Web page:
Posted December 17, 2013

Report: Masahiro Tanaka wants MLB move, Japanese team resists

MLB
Masahiro Tanaka was 24-0 with a 1.72 ERA last season. (The Asahi Shimbun/Getty Images)

Masahiro Tanaka was 24-0 with a 1.27 ERA last season. (The Asahi Shimbun/Getty Images)

Japanese league pitcher Masahiro Tanaka wants to try his skills against Major League Baseball hitters next season, but his Japanese team reportedly is resisting a new posting system and the move.

MLB’s agreement with Nippon Professional Baseball on a new posting system caps the fee for players at $20 million, less than half of what teams paid for Yu Darvish and Daisuke Matsuzaka. Any MLB team willing to meet the maximum bid can attempt to sign a posted player within 30 days and must pay the posting fee only if he’s signed.

While Tanaka said he’s told the Rakuten Eagles that he wants to play in the United States, the team is attempting to convince him to stay.

“I informed my team that I would like them to allow me to test my abilities in Major League Baseball next season,” Tanaka said at a news conference Tuesday after a meeting with Rakuten Eagles president Yozo Tachibana.

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MLB teams covet Tanaka for his 24-0 record and 1.27 ERA last season, but he is can’t make the jump unless the Eagles post him. The Eagles have rejected the new posting terms and want to re-sign Tanaka for next season.

“We told him he is very important to us and we’d like him to stay,” Tachibana said.


6 comments
Delegator
Delegator

The idea behind the new system was to allow more teams to negotiate directly with the player, and reduce the up front posting fee. In this case, the Rakuten Eagles have a choice of getting $20 million for Tanaka this year, or getting a full year of productivity and then getting $20 million next year. So, their position is completely understandable. And so is his -- he would rather get the big payday now, coming off a ridiculously good season, and not risk injury or a a lower contract next year.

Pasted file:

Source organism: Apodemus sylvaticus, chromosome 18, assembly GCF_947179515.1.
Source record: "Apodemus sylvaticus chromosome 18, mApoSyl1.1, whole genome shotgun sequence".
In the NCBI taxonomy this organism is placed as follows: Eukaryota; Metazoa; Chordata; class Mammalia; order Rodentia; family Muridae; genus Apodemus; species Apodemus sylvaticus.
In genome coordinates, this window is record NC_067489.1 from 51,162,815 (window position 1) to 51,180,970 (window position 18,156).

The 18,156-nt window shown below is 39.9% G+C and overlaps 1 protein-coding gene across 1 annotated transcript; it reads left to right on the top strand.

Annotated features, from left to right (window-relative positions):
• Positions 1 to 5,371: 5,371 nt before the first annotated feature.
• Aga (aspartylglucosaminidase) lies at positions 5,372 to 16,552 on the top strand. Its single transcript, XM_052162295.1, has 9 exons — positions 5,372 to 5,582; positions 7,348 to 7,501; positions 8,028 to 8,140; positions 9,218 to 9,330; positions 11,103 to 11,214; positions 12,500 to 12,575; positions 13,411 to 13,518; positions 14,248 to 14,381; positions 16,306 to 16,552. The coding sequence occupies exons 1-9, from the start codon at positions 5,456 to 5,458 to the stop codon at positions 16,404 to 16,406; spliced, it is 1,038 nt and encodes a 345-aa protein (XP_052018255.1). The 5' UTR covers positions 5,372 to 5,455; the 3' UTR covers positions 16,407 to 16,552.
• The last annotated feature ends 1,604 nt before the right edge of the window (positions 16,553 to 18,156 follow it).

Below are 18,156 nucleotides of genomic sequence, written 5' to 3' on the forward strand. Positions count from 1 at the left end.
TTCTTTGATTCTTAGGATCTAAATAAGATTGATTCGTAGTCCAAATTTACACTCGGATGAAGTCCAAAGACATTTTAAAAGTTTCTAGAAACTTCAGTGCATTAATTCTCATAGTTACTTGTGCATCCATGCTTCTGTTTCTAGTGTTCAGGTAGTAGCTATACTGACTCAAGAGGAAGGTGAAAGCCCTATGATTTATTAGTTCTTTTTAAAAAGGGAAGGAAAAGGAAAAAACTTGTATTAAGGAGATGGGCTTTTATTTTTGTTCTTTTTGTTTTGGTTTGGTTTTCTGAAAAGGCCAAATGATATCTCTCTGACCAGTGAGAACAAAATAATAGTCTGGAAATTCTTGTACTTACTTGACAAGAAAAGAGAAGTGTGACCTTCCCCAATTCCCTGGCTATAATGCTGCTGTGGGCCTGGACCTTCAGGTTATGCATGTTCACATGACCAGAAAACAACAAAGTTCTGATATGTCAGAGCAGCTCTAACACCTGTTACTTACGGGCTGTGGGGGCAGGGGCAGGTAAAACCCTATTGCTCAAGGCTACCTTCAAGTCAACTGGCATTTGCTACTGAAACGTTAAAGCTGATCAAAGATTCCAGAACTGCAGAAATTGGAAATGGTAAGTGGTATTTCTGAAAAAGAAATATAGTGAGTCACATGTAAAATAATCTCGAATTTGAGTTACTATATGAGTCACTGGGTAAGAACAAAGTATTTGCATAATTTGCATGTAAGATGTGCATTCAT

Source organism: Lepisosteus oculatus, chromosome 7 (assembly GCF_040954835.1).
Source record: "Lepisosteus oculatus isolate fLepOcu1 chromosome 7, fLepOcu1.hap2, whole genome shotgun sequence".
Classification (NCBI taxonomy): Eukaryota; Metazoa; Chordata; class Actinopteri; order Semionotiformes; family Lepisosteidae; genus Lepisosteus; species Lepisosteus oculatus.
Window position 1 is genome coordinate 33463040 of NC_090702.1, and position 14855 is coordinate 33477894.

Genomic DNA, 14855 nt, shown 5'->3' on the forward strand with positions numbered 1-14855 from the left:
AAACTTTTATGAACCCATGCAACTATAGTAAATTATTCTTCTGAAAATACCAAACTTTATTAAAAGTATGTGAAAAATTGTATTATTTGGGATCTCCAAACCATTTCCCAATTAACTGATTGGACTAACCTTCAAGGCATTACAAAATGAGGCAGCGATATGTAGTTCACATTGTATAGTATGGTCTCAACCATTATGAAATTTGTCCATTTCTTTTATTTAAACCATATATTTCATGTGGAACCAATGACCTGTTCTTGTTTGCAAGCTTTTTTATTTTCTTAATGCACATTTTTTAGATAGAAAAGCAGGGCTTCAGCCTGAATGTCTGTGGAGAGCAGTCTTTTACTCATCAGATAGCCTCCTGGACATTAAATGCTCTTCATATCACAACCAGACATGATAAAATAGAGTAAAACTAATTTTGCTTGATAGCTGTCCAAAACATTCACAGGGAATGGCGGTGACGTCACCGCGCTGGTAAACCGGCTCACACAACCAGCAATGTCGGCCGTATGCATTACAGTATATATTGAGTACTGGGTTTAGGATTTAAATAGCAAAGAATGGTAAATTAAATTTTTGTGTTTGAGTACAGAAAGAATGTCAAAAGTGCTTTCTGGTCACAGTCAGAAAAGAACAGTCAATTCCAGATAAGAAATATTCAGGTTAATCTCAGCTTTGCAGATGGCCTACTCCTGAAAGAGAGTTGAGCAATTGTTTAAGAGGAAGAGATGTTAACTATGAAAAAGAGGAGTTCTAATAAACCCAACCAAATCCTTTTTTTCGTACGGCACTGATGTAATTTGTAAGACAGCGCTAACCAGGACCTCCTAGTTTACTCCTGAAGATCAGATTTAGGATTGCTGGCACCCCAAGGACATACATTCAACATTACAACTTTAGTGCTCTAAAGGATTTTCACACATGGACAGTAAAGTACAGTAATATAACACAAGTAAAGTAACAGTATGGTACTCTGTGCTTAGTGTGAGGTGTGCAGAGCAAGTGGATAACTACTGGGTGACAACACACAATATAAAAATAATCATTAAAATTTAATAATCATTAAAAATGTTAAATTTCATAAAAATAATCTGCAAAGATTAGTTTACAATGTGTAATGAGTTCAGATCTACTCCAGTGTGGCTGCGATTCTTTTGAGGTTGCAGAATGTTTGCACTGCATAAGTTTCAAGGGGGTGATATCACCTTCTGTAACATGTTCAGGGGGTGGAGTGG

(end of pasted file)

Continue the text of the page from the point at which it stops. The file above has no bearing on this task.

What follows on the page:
The obvious solution: he makes a deal whereby a portion of his MLB contract money will go to the Rakuten Eagles. He gets the big payday (er, I mean gets to "test his skills") this year, the team gets extra money for letting him go early. Win-win.


PS Any bets as to whether "I want to test my skills elsewhere" will replace "It's not about money, it's about respect" as the go-to line for why a player wants to leave a team?

trolljaboy
trolljaboy

Can't he just retired and forfeit his Japanese contract then sign freely with MLB?

MichaelC
MichaelC

You won the Japan Series and posted one of the most ridiculous single-season pitching lines in league history. There's nothing else to prove playing in an inferior league against inferior competition. Jump across the pond. If Rakuten doesn't want to post, then sit out a year. Don't bother adding innings to your arm.

p0rk9er
p0rk9er

MLB teams covet Tanaka for his 24-0 record and 1.27 ERA last season, but he is can’t make the jump unless the Eagles post him.

but he is can't make the jump.

JYM
JYM

@trolljaboy He can't due to the regulations in the International Baseball Federation (IBAF) Article 66 says basically that if a player wants to transfer to another country can only do so if released from his association (in this case the NPB). The NPB would not then sign a transfer certificate unless the losing team gets the compensation as per their association's by-laws.  I used to manage baseball in Europe and had similar issues trying to sign international players. If Tanaka's team were to lodge a complaint, then the NPB would block any move and if an MLB team would sign him, he would be ineligible.  

Having said that, I do hope the Eagles let him play in the MLB.